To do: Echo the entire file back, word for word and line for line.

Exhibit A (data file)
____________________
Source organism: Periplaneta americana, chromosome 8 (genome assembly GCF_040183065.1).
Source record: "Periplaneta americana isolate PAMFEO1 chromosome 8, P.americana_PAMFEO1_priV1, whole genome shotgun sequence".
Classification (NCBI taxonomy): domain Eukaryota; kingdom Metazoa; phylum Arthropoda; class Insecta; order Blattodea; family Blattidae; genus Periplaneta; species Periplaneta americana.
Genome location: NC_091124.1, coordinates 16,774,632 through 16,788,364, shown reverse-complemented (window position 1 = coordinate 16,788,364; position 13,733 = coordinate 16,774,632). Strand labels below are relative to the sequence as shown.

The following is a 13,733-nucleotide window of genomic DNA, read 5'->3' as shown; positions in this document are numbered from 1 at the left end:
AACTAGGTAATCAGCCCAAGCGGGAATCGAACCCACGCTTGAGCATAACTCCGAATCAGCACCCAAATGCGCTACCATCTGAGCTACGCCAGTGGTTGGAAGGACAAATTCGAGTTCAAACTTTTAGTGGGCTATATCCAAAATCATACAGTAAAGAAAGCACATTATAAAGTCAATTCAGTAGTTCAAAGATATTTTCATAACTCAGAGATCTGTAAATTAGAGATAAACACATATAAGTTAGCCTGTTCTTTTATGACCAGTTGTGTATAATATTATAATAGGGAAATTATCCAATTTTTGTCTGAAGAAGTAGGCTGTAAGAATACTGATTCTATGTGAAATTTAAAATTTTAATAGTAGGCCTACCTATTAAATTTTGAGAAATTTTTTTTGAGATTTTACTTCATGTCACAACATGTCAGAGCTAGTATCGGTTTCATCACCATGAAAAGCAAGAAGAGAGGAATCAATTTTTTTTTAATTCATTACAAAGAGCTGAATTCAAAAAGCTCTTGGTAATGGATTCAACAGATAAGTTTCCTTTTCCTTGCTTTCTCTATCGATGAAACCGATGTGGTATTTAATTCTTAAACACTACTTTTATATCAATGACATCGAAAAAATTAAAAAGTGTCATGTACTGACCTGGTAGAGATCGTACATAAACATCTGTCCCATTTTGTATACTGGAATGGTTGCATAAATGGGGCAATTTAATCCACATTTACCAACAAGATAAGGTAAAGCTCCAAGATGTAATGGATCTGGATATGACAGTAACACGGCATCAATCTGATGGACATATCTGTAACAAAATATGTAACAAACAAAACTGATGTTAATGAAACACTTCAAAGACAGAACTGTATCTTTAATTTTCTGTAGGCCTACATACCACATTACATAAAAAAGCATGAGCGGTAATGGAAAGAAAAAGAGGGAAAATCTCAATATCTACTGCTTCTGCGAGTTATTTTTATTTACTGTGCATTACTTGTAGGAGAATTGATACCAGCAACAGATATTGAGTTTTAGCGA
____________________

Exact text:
Source organism: Periplaneta americana, chromosome 8 (genome assembly GCF_040183065.1).
Source record: "Periplaneta americana isolate PAMFEO1 chromosome 8, P.americana_PAMFEO1_priV1, whole genome shotgun sequence".
Classification (NCBI taxonomy): domain Eukaryota; kingdom Metazoa; phylum Arthropoda; class Insecta; order Blattodea; family Blattidae; genus Periplaneta; species Periplaneta americana.
Genome location: NC_091124.1, coordinates 16,774,632 through 16,788,364, shown reverse-complemented (window position 1 = coordinate 16,788,364; position 13,733 = coordinate 16,774,632). Strand labels below are relative to the sequence as shown.

The following is a 13,733-nucleotide window of genomic DNA, read 5'->3' as shown; positions in this document are numbered from 1 at the left end:
AACTAGGTAATCAGCCCAAGCGGGAATCGAACCCACGCTTGAGCATAACTCCGAATCAGCACCCAAATGCGCTACCATCTGAGCTACGCCAGTGGTTGGAAGGACAAATTCGAGTTCAAACTTTTAGTGGGCTATATCCAAAATCATACAGTAAAGAAAGCACATTATAAAGTCAATTCAGTAGTTCAAAGATATTTTCATAACTCAGAGATCTGTAAATTAGAGATAAACACATATAAGTTAGCCTGTTCTTTTATGACCAGTTGTGTATAATATTATAATAGGGAAATTATCCAATTTTTGTCTGAAGAAGTAGGCTGTAAGAATACTGATTCTATGTGAAATTTAAAATTTTAATAGTAGGCCTACCTATTAAATTTTGAGAAATTTTTTTTGAGATTTTACTTCATGTCACAACATGTCAGAGCTAGTATCGGTTTCATCACCATGAAAAGCAAGAAGAGAGGAATCAATTTTTTTTTAATTCATTACAAAGAGCTGAATTCAAAAAGCTCTTGGTAATGGATTCAACAGATAAGTTTCCTTTTCCTTGCTTTCTCTATCGATGAAACCGATGTGGTATTTAATTCTTAAACACTACTTTTATATCAATGACATCGAAAAAATTAAAAAGTGTCATGTACTGACCTGGTAGAGATCGTACATAAACATCTGTCCCATTTTGTATACTGGAATGGTTGCATAAATGGGGCAATTTAATCCACATTTACCAACAAGATAAGGTAAAGCTCCAAGATGTAATGGATCTGGATATGACAGTAACACGGCATCAATCTGATGGACATATCTGTAACAAAATATGTAACAAACAAAACTGATGTTAATGAAACACTTCAAAGACAGAACTGTATCTTTAATTTTCTGTAGGCCTACATACCACATTACATAAAAAAGCATGAGCGGTAATGGAAAGAAAAAGAGGGAAAATCTCAATATCTACTGCTTCTGCGAGTTATTTTTATTTACTGTGCATTACTTGTAGGAGAATTGATACCAGCAACAGATATTGAGTTTTAGCGA